Oh, and the little Killdeer I saw the last time I was there who had built her nest close to the road on the auto-tour route, was still there. And she had 4 eggs now instead of the two I saw the last time.  So, that was nice.

Last Day of Vacation: WPA Rock Garden

Black-Crowned Night Heron. Copyright © 2016 Mary K. Hanson. All rights reserved.
Black-Crowned Night Heron. Copyright © 2016 Mary K. Hanson. All rights reserved.

Last day of vacation.  Both Marty and  I got up around 6:00 this morning, and I headed over to the WPA Rock Garden and the duck ponds at William Land Park for my walk.

The garden is starting to really show off; another week and it should be spectacular.  Lots of flowers and trees in bloom; layer upon layer of color in some places…  LOTS of snails.  I know the gardeners hate them, but I like taking photos of them.  I like the whorl in their shell, their “nubbly” skin and their stalk eyes… I also found a lot of Pipevine Swallowtail butterfly caterpillars, and one young White-lined Sphinx Moth caterpillar.  I was hoping to see some Monarch caterpillars, but… nothing yet.  I did see several Ladybeetle larvae and one of them in its pupal stage.

It was 51° outside, so I was a little surprised to see steam rising off the duck pond behind the garden… I was also surprised – shocked actually – to see a Black-Crowned Night Heron fishing along the edge of the larger pond.  I had NEVER seen one of those in that park, and was surprised to see it in such an open spot, and out that “late” in the morning.  (This is the breeding season, though, and sometimes they’ll hunt during the day when that’s going on.)  This bird was pretty bold, too, and let me get fairy close to it so I could get the photos I wanted.  When someone brought their dog close, though, the heron took off and set itself down on the island in the middle of the pond.  An older couple who were taking pictures with their cellphones saw it when it landed and asked me what it was.  When I told them, they then asked me to identify the other birds they were seeing: Turkey Vultures, Chinese Geese, Canada Geese, Mallards, Cormorants, Wood Ducks…  I got to do my “naturalist” thing. Hah! When I identified “those big brown birds” as Turkey Vultures, the couple were afraid that the vultures would hurt the ducklings in the pond, but they felt better when I assured them that Turkey Vultures don’t generally go for live prey – they’re carrion eaters.  (I didn’t tell the couple that the Night Heron might eat chicks and ducklings, though.)

The Turkey Vultures were hanging around the trees near the edges of the largest pond, and one of them decided it liked a nesting box as a perch.  I don’t know if there was anyone occupying the nest box, but the Turkey Vulture looked so “incongruous” sitting on top of it.  Lots of people stopped to take pictures of it.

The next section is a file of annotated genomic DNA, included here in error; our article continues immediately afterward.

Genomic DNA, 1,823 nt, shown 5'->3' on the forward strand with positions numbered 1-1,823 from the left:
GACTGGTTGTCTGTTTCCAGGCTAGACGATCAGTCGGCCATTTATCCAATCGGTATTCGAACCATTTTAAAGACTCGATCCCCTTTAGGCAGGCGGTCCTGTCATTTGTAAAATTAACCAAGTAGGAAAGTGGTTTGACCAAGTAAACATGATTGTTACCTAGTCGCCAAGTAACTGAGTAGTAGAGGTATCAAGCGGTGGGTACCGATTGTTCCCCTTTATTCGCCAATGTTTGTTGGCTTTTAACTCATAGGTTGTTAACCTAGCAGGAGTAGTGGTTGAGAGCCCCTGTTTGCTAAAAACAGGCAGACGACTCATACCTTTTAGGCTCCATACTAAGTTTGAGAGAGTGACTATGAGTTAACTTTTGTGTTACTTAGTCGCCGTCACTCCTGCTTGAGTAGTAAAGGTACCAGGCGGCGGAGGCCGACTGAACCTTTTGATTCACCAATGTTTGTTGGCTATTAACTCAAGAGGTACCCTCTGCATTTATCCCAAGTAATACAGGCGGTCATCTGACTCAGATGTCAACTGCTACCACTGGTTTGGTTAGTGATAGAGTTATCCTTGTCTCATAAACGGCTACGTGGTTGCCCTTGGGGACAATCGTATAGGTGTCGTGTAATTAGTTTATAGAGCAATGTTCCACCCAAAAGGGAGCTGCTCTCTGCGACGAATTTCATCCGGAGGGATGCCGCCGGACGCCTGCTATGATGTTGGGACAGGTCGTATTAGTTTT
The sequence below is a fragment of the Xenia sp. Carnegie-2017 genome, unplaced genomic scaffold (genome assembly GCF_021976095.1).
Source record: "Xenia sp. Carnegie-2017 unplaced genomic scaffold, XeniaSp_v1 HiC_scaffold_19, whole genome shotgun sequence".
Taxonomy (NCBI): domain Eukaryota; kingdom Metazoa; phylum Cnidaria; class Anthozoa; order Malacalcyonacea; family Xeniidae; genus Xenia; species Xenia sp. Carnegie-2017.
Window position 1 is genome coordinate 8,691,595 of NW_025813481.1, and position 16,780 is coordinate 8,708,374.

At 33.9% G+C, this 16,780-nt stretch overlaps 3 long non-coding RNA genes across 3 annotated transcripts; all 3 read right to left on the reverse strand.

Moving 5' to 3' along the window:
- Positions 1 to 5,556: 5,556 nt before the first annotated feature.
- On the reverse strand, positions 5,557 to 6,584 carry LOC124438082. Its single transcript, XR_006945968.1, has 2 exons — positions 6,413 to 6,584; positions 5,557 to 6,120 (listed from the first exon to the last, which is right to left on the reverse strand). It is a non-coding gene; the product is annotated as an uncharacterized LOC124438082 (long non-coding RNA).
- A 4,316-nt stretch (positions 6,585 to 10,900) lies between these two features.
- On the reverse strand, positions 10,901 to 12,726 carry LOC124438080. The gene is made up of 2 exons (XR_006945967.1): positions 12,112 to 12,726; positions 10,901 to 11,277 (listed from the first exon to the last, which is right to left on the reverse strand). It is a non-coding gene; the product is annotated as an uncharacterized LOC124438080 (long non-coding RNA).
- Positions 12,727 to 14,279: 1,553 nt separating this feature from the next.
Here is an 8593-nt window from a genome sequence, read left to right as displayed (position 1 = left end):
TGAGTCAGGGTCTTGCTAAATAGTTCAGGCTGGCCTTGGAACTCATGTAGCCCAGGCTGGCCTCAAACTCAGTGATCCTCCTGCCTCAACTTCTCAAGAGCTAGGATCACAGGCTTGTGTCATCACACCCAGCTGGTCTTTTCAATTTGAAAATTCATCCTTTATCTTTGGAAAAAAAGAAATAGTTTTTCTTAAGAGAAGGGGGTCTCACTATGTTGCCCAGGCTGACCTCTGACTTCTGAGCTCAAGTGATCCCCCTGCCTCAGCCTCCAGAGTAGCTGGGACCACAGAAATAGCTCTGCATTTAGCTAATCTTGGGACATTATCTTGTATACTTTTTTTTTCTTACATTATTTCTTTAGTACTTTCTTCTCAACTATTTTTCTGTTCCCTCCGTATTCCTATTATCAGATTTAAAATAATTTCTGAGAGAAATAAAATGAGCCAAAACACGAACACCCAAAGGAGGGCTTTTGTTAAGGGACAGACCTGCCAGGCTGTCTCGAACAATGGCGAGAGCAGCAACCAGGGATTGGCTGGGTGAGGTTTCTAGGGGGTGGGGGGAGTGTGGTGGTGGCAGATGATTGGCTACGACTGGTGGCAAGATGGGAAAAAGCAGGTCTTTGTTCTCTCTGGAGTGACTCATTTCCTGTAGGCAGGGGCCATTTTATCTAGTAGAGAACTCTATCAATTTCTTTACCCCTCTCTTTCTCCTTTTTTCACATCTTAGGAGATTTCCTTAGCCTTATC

This time of year, it’s always fun to see all the ducklings and goslings around.  Along with the Canada Geese goslings, I saw Mallard ducklings and Wood Duck ducklings… There are also a lot of very “horny” male ducks – the ones who couldn’t get a female of their own, I think – that were harassing some of the females even if the females had ducklings with them.  There was a Swedish Blue duck that kept trying to get to a female Mallard, and the male Mallards ganged up on him to make him leave her alone.  In the garden, I came across a female Cayuga duck being harassed by a male.  She ran close to where I was standing and the male backed off, waddling away through the plants.  The female hung around me for a few minutes, following me until I went into a part of the garden where she might have felt too “exposed”…

There was one of the big white Chinese Geese pond-side who was harassing people rather than other birds.  Its companion, I noticed, was blind on one side, and the big white was hyper-protective of it.  I saw it bite one woman, and later attack another woman’s Chihuahua.  The Canada Geese hissed at anyone who came near their goslings, but they didn’t “attack” like the Chinese Goose did.  When I walked by the Chinese Goose, I kept my camera bag between the birds and my body, so if it bit at me it would get fabric and not skin.  It lowered its head and ran at me, but pulled up at the last second and walked back to its companion.  Fake out.

There were also lots and lots of squirrels running around.  A few of them were “people-friendly” and ran up to me so I could take their pictures.  I actually ended up taking over 600 photos throughout the walk, and picked about 100 of them that I really liked to share with you.  There are so many that I’m breaking them into two albums (one for flowers and one for birds).

Album #1:

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Album #2:

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I walked for about 3 ½ hours and then headed home.